Abstract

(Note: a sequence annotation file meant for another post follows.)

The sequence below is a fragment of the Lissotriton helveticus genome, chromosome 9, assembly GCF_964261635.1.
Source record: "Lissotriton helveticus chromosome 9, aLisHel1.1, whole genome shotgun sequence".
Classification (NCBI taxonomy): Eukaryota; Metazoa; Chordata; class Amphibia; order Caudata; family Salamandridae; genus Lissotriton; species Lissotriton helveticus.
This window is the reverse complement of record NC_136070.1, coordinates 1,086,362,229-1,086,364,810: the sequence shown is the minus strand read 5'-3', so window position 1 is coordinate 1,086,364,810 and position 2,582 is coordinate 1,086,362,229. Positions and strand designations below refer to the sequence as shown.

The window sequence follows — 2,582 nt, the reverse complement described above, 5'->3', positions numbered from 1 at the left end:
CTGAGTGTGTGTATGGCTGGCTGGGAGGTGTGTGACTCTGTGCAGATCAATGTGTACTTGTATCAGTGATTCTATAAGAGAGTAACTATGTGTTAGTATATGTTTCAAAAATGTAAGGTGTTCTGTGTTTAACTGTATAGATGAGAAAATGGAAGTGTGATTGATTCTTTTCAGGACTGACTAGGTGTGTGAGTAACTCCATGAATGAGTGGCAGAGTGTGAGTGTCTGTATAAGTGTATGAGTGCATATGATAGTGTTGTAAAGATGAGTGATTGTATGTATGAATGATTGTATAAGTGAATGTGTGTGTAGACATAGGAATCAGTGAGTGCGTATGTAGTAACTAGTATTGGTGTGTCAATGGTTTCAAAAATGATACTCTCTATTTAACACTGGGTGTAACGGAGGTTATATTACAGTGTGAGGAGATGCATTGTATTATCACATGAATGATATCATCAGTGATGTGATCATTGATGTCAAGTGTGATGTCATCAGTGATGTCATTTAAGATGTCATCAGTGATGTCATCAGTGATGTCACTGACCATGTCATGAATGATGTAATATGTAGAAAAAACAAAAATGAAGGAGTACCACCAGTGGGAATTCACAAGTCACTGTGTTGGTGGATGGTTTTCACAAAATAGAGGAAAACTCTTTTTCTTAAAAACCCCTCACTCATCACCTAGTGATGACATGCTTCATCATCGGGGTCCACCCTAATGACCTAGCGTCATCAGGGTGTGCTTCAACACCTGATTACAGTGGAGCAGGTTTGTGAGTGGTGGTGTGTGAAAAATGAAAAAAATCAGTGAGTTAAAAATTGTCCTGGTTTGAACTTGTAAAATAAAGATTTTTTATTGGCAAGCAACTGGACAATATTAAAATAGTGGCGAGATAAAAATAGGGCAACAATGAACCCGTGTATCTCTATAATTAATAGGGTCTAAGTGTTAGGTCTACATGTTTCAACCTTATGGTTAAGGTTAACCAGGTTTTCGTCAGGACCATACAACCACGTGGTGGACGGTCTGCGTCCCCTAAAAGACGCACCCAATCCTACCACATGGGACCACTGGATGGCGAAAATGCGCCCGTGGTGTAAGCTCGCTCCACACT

This article analyzes a case of postproduction misconduct, that is, the BioMed Central (BMC) retraction incident, which is the beginning of a series of massive retraction incidents that China has encountered in recent years. Our analysis echoes the pioneering research of STS scholar Mario Biagioli, who argues that our academic culture is shifting from “publish or perish” to “impact or perish.” Getting a good score on the metrics of academic evaluation becomes the goal of some scholars, leading to the emergency of postproduction misconduct. As revealed in the BMC retraction incident, commercial agencies that claimed to be able to facilitate academic publishing manipulated the peer-review process of academic papers by fabricating their peer reviews to help some clinicians meet the requirements of the title assessment system. This article advances Biagioli’s argument by expounding on the following two characteristics of the BMC retraction incident: first, peer reviews were fabricated by agencies instead of the authors themselves; second, the incident was induced systematically by the title assessment system, instead of particularly by individual factors of the authors. Through analyzing this case, we obtain important insight into postproduction misconduct, which is beneficial to more thoroughly understanding and then mitigating this new type of academic misconduct.

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